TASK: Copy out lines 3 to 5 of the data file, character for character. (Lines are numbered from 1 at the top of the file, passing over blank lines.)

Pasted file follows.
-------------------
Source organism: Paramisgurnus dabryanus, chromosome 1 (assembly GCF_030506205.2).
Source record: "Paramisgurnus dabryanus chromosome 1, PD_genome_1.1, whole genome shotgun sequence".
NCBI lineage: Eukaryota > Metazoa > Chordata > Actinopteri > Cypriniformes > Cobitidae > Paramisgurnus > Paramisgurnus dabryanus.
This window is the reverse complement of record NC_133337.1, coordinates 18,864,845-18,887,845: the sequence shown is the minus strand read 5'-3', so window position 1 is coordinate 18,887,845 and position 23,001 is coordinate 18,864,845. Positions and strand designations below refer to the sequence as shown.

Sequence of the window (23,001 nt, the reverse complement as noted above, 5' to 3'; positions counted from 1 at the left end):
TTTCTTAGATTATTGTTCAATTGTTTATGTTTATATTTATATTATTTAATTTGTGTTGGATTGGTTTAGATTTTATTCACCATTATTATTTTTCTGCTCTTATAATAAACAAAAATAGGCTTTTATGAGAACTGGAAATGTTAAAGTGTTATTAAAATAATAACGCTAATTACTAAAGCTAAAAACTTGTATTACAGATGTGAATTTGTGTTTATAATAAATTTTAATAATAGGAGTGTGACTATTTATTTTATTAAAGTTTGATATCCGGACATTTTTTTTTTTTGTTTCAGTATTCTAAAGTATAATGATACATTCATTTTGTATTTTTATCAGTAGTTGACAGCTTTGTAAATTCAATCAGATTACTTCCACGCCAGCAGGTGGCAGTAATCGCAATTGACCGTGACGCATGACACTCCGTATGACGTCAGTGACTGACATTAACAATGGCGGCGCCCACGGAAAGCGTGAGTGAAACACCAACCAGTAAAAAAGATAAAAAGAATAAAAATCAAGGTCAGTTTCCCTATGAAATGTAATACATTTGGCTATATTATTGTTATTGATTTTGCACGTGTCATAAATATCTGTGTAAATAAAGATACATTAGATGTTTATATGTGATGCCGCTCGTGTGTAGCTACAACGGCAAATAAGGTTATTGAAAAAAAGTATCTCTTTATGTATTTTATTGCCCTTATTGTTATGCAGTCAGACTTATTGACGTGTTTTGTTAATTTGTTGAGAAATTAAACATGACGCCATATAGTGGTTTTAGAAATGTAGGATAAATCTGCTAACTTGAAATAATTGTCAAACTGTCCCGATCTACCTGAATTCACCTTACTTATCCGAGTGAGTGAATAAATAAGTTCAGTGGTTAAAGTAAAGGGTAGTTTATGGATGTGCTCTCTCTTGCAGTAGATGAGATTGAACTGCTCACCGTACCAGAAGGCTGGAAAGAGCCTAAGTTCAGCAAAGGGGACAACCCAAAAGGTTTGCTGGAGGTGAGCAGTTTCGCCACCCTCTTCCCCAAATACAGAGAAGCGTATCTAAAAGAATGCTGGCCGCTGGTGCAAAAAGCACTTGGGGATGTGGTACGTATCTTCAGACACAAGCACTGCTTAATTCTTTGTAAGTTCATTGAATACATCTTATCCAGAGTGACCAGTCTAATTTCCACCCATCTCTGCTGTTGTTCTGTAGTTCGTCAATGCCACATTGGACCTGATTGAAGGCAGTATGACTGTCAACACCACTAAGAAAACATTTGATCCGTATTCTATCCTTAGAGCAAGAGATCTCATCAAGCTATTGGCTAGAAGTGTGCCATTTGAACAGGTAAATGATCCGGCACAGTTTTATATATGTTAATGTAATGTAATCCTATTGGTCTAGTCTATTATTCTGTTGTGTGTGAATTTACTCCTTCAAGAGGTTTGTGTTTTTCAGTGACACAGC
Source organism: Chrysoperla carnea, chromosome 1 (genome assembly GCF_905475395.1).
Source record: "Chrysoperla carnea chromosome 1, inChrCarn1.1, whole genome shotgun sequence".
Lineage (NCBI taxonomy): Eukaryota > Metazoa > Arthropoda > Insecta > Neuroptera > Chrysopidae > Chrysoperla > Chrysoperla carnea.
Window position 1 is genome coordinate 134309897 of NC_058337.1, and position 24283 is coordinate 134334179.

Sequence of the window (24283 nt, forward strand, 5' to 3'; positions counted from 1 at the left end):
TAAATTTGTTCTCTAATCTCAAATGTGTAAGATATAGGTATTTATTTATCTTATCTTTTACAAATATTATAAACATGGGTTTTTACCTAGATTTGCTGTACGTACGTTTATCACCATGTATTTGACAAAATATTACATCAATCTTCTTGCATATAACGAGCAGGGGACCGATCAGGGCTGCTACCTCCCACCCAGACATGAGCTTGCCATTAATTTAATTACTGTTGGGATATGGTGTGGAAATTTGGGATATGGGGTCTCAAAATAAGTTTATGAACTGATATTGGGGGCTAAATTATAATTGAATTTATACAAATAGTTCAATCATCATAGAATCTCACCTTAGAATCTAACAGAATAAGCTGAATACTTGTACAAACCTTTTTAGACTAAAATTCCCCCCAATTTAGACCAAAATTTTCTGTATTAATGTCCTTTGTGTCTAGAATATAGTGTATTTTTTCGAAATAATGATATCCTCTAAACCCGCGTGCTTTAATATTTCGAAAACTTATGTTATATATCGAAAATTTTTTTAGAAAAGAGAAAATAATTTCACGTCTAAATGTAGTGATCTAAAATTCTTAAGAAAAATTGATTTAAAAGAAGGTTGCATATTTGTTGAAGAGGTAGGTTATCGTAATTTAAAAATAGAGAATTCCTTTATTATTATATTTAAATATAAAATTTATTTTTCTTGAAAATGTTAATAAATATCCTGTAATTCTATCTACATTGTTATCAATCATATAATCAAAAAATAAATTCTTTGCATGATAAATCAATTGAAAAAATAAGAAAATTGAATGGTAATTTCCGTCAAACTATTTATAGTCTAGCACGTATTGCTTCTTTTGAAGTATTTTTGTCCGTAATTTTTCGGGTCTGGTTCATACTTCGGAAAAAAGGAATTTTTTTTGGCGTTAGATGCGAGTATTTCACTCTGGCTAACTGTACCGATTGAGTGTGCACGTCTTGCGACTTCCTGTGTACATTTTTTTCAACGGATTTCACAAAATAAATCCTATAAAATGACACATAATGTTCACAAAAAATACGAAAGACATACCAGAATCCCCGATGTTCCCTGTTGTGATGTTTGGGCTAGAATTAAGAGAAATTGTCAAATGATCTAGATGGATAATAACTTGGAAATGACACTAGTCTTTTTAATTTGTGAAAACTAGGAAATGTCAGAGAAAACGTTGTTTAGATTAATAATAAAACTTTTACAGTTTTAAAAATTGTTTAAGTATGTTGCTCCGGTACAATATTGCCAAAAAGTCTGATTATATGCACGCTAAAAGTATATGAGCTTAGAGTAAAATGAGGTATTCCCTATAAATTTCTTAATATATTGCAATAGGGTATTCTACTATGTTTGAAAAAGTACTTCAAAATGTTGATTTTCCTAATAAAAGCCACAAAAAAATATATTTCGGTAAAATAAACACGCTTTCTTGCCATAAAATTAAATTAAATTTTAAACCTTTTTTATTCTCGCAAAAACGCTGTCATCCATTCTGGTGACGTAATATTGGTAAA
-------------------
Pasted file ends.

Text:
NCBI lineage: Eukaryota > Metazoa > Chordata > Actinopteri > Cypriniformes > Cobitidae > Paramisgurnus > Paramisgurnus dabryanus.
This window is the reverse complement of record NC_133337.1, coordinates 18,864,845-18,887,845: the sequence shown is the minus strand read 5'-3', so window position 1 is coordinate 18,887,845 and position 23,001 is coordinate 18,864,845. Positions and strand designations below refer to the sequence as shown.

Sequence of the window (23,001 nt, the reverse complement as noted above, 5' to 3'; positions counted from 1 at the left end):